Pretoria – South Africa has become the 19th country to sign an agreement establishing the Tripartite Free Trade Area (TFTA).

Signed on Friday, the TFTA represents an integrated market of 26 countries with a combined population of 625 million people and a total gross domestic product (GDP) of $1.6 trillion.

South Africa signed the agreement in Kampala, Uganda, during the meeting of the Tripartite Sectoral Ministers’ Committee.

The TFTA was launched by the Heads of States in Sharm el-Shaik, Egypt, in June 2015 and South Africa did not sign the agreement at that stage since there was outstanding work in some of the annexures to the agreement.

All the annexures have been completed and adopted by the tripartite Sectoral Ministers Committee, enabling South Africa to sign the agreement. South Africa is 19th country to sign the agreement, said the Department of Trade and Industry (dti).

The agreement will enter into force once 14 countries submit their instruments of ratification. Egypt recently became the first country to ratify the agreement.

Once the agreement enters into force, it will reduce the tariffs on goods traded between the tripartite countries and create new opportunities for exports as well as regional value chains.

Trade and Industry Minister Rob Davies, who attended the Sectoral Ministers Committee meeting, said the TFTA is an important initiative in accelerating regional integration efforts to ensure that African countries trade with each other.

South Africa, the Minister said, has been a champion of the tripartite process from the beginning and it has committed to the process.

Minister Davies said the country is pleased to be in a position to sign the agreement. He said while the outstanding annexures were being finalised, South Africa, as part of Southern African Customs Union (SACU), participated in the negotiations to finalise the bilateral tariffs commitments.

Tariff negotiations between SACU and Eastern Africa Community (EAC) are very near to conclusion.

The conclusion of these negotiations will be another important step forward in the process, since it will provide commercial benefits to our business people by enabling them to trade products between SACU and EAC countries at a reduced or zero tariff, said Minister Davies.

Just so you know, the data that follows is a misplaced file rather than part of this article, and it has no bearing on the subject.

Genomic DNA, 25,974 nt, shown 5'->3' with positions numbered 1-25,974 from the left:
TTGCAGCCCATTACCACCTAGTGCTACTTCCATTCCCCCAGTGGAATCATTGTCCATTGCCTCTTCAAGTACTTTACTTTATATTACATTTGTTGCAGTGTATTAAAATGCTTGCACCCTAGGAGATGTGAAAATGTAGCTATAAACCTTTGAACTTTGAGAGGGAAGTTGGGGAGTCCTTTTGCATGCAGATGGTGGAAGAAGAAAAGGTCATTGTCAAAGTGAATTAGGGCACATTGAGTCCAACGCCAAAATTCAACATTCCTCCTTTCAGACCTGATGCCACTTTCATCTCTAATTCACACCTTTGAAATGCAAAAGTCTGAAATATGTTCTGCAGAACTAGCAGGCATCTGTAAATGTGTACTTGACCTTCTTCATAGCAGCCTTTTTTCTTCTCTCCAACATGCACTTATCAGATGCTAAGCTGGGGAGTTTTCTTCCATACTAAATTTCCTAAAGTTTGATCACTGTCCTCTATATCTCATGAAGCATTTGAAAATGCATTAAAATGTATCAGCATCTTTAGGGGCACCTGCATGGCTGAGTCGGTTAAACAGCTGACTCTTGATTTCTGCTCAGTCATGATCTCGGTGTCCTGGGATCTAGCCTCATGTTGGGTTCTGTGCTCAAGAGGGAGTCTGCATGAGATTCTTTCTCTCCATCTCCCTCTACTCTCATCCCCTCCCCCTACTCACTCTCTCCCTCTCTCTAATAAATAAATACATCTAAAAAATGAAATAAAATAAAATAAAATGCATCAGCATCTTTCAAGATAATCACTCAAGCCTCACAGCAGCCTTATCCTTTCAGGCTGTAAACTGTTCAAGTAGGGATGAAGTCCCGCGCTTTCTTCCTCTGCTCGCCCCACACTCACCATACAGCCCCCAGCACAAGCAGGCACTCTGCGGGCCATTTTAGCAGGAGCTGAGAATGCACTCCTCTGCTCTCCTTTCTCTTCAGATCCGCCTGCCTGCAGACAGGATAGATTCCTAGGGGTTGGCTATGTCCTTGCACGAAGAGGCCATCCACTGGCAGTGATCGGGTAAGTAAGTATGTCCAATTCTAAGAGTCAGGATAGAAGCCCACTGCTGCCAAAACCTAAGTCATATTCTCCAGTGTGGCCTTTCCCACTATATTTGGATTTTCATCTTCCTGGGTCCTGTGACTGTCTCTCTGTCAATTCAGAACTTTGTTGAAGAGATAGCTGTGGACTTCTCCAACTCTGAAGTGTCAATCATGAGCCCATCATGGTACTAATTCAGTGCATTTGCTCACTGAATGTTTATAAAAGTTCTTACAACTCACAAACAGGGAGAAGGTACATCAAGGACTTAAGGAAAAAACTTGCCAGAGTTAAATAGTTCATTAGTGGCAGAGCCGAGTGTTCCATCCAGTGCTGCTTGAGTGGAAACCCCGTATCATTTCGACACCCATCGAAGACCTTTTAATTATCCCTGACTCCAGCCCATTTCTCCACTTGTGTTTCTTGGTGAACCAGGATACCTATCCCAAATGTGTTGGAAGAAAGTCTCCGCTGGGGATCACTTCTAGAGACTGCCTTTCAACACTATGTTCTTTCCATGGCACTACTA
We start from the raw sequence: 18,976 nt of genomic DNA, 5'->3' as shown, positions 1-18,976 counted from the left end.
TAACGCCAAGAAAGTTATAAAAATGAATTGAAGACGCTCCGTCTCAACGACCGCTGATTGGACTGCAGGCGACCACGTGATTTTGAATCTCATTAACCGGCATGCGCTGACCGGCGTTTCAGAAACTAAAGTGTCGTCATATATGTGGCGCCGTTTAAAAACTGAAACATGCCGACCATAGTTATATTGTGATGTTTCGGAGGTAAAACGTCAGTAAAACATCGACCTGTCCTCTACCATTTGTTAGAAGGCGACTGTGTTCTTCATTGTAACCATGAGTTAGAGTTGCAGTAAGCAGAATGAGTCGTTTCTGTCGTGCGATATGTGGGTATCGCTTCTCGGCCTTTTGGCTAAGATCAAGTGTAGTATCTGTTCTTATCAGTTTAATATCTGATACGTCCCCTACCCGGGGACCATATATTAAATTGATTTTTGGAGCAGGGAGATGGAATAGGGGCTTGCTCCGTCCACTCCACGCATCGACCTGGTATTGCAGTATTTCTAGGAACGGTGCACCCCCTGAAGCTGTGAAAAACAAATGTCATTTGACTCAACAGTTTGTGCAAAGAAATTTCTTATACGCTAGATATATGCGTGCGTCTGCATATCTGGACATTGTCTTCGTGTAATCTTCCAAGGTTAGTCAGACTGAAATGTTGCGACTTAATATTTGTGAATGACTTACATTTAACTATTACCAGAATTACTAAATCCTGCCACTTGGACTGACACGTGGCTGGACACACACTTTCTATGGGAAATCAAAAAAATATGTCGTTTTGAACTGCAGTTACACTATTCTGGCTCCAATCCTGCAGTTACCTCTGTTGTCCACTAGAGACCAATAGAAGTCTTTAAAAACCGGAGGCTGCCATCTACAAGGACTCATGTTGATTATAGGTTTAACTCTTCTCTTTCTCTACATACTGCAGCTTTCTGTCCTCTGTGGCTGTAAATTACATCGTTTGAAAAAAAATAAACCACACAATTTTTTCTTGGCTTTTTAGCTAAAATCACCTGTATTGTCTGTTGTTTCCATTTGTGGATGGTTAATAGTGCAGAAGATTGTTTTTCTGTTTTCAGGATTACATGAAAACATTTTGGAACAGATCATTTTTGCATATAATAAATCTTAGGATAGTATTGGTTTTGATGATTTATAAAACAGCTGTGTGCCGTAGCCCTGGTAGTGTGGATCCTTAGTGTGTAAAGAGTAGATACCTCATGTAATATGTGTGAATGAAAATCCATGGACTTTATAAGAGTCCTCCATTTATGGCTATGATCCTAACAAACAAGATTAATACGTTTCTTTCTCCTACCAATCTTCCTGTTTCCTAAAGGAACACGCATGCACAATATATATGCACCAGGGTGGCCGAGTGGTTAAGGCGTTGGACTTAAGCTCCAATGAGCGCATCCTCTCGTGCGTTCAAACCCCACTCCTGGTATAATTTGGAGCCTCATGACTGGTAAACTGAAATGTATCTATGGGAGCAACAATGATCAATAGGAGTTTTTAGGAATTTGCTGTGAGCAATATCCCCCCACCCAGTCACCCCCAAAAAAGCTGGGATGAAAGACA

The meeting was attended by Trade Ministers and officials from the Common Market for Eastern and Southern Africa (COMESA), East African Community (EAC), and Southern African Development Community (SADC).

Source: South African Government News Agency

SA signs Tripartite Free Trade Area agreement

Pretoria – South Africa has become the 19th country to sign an agreement establishing the Tripartite Free Trade Area (TFTA).

Signed on Friday, the TFTA represents an integrated market of 26 countries with a combined population of 625 million people and a total gross domestic product (GDP) of $1.6 trillion.

South Africa signed the agreement in Kampala, Uganda, during the meeting of the Tripartite Sectoral Ministers’ Committee.

The TFTA was launched by the Heads of States in Sharm el-Shaik, Egypt, in June 2015 and South Africa did not sign the agreement at that stage since there was outstanding work in some of the annexures to the agreement.

All the annexures have been completed and adopted by the tripartite Sectoral Ministers Committee, enabling South Africa to sign the agreement. South Africa is 19th country to sign the agreement, said the Department of Trade and Industry (dti).

The agreement will enter into force once 14 countries submit their instruments of ratification. Egypt recently became the first country to ratify the agreement.

Once the agreement enters into force, it will reduce the tariffs on goods traded between the tripartite countries and create new opportunities for exports as well as regional value chains.